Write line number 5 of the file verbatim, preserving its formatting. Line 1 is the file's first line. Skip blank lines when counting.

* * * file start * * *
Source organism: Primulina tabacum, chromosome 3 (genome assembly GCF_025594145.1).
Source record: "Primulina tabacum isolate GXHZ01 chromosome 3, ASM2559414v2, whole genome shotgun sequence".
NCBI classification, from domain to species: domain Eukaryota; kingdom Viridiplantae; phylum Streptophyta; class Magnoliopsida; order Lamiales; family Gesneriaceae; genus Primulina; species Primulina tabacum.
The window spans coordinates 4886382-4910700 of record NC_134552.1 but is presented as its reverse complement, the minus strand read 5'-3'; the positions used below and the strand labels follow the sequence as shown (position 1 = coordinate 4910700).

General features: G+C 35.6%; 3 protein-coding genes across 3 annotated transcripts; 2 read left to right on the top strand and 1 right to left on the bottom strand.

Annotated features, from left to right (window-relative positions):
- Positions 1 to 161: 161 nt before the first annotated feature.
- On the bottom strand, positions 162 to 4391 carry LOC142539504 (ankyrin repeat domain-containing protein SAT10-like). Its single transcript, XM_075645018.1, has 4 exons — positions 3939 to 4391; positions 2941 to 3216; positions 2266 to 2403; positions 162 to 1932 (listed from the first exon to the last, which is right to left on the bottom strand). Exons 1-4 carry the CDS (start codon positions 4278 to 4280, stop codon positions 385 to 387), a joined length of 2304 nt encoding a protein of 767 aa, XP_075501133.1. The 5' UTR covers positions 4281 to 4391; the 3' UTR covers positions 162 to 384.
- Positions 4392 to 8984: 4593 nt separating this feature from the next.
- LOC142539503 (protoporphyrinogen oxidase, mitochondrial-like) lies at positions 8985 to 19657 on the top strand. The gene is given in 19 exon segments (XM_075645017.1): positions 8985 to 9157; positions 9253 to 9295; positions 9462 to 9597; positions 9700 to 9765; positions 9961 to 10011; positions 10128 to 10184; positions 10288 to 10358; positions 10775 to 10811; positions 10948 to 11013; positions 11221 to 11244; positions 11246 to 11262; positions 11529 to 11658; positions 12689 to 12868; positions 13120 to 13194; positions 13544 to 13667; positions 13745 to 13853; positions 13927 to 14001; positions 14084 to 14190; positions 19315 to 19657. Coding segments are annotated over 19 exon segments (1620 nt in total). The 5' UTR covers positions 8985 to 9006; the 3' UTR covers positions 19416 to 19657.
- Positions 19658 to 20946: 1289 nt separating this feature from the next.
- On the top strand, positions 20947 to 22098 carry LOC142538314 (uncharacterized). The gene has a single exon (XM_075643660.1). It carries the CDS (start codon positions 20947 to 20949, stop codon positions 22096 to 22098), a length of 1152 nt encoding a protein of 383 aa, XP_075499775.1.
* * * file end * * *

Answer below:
General features: G+C 35.6%; 3 protein-coding genes across 3 annotated transcripts; 2 read left to right on the top strand and 1 right to left on the bottom strand.